1·5 h gradient: 0–55 % buffer B for 80 min, 55–100 % buffer B for 5 min, hold in 100 % buffer B for 5 min.

LC-MS/MS analysis

LC-MS/MS analysis was performed on a Q Exactive MS (Thermo Scientific) that was coupled with Easy nLC (Proxeon Biosystems, now Thermo Fisher Scientific) for 90 min (determined by project proposal). The MS was operated in positive ion mode. Mass spectometry data were acquired using a data-dependent top-ten method dynamically choosing the most abundant precursor ions from the survey scan (300–1800 m/z) for higher-energy C-trap dissociation (HCD) fragmentation. Automatic gain control target was set to 3e6 and maximum inject time to 10 ms. Dynamic exclusion duration was 40·0 s. Survey scans were acquired at a resolution of 70 000 at m/z 200, the resolution for HCD spectra was set to 35 000 at m/z 200 and isolation width was 2 m/z. Normalised collision energy was 30 eV, and the underfill ratio, which specifies the minimum percentage of the target value likely to be reached at maximum fill time, was defined as 0·1 %. The instrument was run with peptide recognition mode enabled.

Data analysis

MS/MS spectra were searched using MASCOT engine (Matrix Science; version 2.2) embedded into Proteome Discoverer 1.4 (online Supplementary Table S1).

Bioinformatics analysis

Hierarchical clustering

The protein-relative expression data were selected for hierarchical clustering analysis, and Cluster 3.0 and the Java Treeview software were used. Euclidean distance algorithm for measuring similarity and average linkage clustering algorithm (clustering uses the centroids of the observations) for clustering were selected when performing hierarchical clustering.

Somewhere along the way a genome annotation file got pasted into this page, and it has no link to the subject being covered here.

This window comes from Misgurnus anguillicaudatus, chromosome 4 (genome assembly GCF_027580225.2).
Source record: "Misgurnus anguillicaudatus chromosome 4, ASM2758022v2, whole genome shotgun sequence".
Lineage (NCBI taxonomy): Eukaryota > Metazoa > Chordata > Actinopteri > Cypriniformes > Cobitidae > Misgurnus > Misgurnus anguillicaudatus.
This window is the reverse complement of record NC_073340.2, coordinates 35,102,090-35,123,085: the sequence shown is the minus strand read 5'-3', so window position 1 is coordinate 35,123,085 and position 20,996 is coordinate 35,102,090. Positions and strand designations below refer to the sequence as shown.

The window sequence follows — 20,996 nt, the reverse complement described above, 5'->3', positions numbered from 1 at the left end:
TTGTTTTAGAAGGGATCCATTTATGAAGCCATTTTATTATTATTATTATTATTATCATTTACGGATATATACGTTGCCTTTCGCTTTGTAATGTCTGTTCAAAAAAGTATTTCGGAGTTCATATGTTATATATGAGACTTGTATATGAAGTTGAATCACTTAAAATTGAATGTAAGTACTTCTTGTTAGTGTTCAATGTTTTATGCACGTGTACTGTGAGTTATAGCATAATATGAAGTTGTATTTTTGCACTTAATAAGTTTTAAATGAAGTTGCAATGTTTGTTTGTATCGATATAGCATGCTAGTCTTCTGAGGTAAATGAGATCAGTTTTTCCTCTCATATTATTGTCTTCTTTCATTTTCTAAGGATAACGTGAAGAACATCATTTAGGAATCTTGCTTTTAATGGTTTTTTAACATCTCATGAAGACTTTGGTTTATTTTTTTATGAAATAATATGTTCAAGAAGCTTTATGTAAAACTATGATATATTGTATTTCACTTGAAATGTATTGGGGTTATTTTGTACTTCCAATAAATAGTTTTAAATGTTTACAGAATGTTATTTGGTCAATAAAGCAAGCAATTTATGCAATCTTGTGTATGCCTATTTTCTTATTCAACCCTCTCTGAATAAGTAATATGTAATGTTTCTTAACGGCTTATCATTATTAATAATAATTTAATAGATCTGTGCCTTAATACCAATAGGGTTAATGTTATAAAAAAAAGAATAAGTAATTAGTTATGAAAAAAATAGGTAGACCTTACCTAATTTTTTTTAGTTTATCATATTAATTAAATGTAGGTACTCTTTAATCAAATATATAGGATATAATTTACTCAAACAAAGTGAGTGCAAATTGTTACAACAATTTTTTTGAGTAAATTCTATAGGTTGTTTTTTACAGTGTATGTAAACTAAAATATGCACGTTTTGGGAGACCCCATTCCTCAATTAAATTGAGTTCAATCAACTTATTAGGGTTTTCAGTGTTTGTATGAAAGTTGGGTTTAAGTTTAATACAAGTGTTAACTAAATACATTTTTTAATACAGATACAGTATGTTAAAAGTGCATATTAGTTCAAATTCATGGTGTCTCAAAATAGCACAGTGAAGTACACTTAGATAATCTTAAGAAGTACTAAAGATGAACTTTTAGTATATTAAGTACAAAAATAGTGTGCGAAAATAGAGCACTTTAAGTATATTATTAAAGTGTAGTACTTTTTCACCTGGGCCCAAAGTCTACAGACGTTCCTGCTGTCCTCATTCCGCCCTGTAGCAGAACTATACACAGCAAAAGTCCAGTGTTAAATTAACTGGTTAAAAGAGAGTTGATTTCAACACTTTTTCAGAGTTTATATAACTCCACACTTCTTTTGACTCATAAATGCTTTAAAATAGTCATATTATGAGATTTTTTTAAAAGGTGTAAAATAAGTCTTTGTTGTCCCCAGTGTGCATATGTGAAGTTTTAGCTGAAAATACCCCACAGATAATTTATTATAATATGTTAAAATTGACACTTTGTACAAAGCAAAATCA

Gene ontology functional annotation

The protein sequences of differentially expressed proteins were in batches retrieved from UniProtKB database (Release 2016_10) in FASTA format. The retrieved sequences were locally searched against SwissProt database using the NCBI BLAST + client software (ncbi-blast-2.2.28+-win32.exe) to find homologue sequences, from which the functional annotation can be transferred to the studied sequences. In this work, the top ten blast hits with E-value less than 1e-3 for each query sequence were retrieved and loaded into Blast2GO (version 3.3.5) for gene ontology (GO) mapping and annotation. In this work, an annotation configuration with an E-value filter of 1e-6, default gradual EC weights, a GO weight of 5 and an annotation cut-off of 75 was chosen. Un-annotated sequences were then re-annotated with more permissive parameters. The sequences without BLAST hits and un-annotated sequences were then selected to go through an InterProScan against EBI databases to retrieve functional annotations of protein motifs and merge the InterProScan GO terms to the annotation set. The GO annotation results were plotted by R scripts.

Kyoto Encyclopedia of Genes and Genomes pathway annotation

The FASTA protein sequences of differentially changed proteins were blasted against the online Kyoto Encyclopedia of Genes and Genomes (KEGG) database (http://geneontology.org/) to retrieve their KEGG orthology and were subsequently mapped to pathways in KEGG. The corresponding KEGG pathways were extracted.

Functional enrichment analysis